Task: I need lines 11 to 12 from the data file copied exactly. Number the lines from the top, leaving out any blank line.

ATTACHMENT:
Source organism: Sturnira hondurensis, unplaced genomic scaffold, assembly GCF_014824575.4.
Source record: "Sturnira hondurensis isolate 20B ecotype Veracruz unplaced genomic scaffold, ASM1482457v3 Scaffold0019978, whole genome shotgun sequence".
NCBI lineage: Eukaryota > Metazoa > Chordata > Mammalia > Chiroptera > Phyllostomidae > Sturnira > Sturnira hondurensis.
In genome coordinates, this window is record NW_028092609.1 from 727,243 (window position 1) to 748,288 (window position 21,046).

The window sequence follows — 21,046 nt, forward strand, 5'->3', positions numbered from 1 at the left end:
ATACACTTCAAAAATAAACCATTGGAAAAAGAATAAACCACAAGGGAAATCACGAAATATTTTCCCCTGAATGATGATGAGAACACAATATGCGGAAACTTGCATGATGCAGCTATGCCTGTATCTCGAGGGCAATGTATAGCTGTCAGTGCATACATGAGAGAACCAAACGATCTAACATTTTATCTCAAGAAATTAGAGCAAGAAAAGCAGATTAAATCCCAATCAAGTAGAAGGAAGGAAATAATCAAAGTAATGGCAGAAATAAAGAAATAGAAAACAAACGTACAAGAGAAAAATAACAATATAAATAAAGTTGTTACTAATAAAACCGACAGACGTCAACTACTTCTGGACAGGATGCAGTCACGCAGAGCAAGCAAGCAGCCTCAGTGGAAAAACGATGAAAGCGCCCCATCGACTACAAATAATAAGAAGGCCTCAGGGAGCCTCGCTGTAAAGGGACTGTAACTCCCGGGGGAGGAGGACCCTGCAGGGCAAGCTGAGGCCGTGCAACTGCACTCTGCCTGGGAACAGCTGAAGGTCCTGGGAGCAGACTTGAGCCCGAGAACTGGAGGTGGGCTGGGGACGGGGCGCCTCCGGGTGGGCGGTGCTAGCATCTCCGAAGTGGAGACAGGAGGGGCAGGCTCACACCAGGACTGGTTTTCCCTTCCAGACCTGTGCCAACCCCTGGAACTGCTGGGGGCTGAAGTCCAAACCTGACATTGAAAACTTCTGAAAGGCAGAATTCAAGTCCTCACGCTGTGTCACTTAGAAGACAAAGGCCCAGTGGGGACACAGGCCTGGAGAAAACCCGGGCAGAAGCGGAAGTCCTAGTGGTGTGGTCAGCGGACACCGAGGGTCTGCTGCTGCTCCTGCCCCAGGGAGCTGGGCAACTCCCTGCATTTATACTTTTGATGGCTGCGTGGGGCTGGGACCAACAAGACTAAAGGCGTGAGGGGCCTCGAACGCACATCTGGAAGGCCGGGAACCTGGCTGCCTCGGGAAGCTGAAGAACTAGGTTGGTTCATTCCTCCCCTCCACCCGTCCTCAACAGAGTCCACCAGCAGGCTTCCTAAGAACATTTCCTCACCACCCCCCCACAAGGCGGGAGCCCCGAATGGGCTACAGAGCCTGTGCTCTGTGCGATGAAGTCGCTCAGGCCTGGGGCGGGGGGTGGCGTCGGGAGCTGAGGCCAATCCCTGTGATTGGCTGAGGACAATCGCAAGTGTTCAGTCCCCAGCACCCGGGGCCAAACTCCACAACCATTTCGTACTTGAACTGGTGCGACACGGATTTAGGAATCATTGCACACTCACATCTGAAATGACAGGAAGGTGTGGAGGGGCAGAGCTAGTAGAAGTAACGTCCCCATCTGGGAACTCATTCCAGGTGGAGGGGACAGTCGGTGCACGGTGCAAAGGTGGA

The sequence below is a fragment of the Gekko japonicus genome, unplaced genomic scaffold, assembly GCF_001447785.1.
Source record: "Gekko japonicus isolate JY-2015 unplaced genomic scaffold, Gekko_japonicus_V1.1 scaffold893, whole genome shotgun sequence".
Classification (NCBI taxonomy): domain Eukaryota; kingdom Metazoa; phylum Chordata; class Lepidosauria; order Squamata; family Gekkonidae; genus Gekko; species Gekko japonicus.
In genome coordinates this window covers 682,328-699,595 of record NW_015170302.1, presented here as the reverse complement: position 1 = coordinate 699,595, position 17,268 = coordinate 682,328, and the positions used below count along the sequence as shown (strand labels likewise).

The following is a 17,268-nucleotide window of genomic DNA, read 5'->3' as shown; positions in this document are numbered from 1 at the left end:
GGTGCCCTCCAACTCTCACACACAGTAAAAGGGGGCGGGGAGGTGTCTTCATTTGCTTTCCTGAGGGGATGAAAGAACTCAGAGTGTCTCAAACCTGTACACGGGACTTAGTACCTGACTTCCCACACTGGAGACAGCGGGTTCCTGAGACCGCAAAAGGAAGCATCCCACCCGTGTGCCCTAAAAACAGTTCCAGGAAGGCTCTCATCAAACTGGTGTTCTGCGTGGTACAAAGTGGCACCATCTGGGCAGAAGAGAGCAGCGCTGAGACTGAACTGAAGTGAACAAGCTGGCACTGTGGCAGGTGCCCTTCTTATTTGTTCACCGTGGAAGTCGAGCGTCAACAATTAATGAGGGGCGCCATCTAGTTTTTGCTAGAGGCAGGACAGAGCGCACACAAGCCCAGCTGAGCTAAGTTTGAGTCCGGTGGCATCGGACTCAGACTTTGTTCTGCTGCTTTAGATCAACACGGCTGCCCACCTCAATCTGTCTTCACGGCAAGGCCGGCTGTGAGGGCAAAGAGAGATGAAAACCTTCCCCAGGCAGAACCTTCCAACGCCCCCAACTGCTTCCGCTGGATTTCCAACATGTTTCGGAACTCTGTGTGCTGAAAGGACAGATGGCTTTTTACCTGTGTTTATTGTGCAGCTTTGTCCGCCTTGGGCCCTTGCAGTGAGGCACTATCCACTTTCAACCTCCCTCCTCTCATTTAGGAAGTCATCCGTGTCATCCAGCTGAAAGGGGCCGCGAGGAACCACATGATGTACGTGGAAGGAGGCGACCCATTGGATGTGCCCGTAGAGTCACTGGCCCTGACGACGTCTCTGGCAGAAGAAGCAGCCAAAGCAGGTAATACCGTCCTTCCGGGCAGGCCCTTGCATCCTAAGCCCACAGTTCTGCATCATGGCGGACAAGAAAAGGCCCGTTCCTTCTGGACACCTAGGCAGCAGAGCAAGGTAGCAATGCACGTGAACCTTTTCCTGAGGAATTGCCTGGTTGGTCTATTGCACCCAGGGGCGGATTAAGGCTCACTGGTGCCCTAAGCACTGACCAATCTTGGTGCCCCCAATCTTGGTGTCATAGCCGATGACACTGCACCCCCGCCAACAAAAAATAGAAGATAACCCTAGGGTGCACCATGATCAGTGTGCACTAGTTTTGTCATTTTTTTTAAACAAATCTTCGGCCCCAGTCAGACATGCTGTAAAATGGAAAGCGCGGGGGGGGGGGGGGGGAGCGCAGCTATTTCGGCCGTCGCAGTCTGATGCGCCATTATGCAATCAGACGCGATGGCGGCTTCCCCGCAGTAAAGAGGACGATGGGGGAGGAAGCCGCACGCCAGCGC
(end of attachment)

The following is a 17,268-nucleotide window of genomic DNA, read 5'->3' as shown; positions in this document are numbered from 1 at the left end:
GGTGCCCTCCAACTCTCACACACAGTAAAAGGGGGCGGGGAGGTGTCTTCATTTGCTTTCCTGAGGGGATGAAAGAACTCAGAGTGTCTCAAACCTGTACACGGGACTTAGTACCTGACTTCCCACACTGGAGACAGCGGGTTCCTGAGACCGCAAAAGGAAGCATCCCACCCGTGTGCCCTAAAAACAGTTCCAGGAAGGCTCTCATCAAACTGGTGTTCTGCGTGGTACAAAGTGGCACCATCTGGGCAGAAGAGAGCAGCGCTGAGACTGAACTGAAGTGAACAAGCTGGCACTGTGGCAGGTGCCCTTCTTATTTGTTCACCGTGGAAGTCGAGCGTCAACAATTAATGAGGGGCGCCATCTAGTTTTTGCTAGAGGCAGGACAGAGCGCACACAAGCCCAGCTGAGCTAAGTTTGAGTCCGGTGGCATCGGACTCAGACTTTGTTCTGCTGCTTTAGATCAACACGGCTGCCCACCTCAATCTGTCTTCACGGCAAGGCCGGCTGTGAGGGCAAAGAGAGATGAAAACCTTCCCCAGGCAGAACCTTCCAACGCCCCCAACTGCTTCCGCTGGATTTCCAACATGTTTCGGAACTCTGTGTGCTGAAAGGACAGATGGCTTTTTACCTGTGTTTATTGTGCAGCTTTGTCCGCCTTGGGCCCTTGCAGTGAGGCACTATCCACTTTCAACCTCCCTCCTCTCATTTAGGAAGTCATCCGTGTCATCCAGCTGAAAGGGGCCGCGAGGAACCACATGATGTACGTGGAAGGAGGCGACCCATTGGATGTGCCCGTAGAGTCACTGGCCCTGACGACGTCTCTGGCAGAAGAAGCAGCCAAAGCAGGTAATACCGTCCTTCCGGGCAGGCCCTTGCATCCTAAGCCCACAGTTCTGCATCATGGCGGACAAGAAAAGGCCCGTTCCTTCTGGACACCTAGGCAGCAGAGCAAGGTAGCAATGCACGTGAACCTTTTCCTGAGGAATTGCCTGGTTGGTCTATTGCACCCAGGGGCGGATTAAGGCTCACTGGTGCCCTAAGCACTGACCAATCTTGGTGCCCCCAATCTTGGTGTCATAGCCGATGACACTGCACCCCCGCCAACAAAAAATAGAAGATAACCCTAGGGTGCACCATGATCAGTGTGCACTAGTTTTGTCATTTTTTTTAAACAAATCTTCGGCCCCAGTCAGACATGCTGTAAAATGGAAAGCGCGGGGGGGGGGGGGGGGAGCGCAGCTATTTCGGCCGTCGCAGTCTGATGCGCCATTATGCAATCAGACGCGATGGCGGCTTCCCCGCAGTAAAGAGGACGATGGGGGAGGAAGCCGCACGCCAGCGC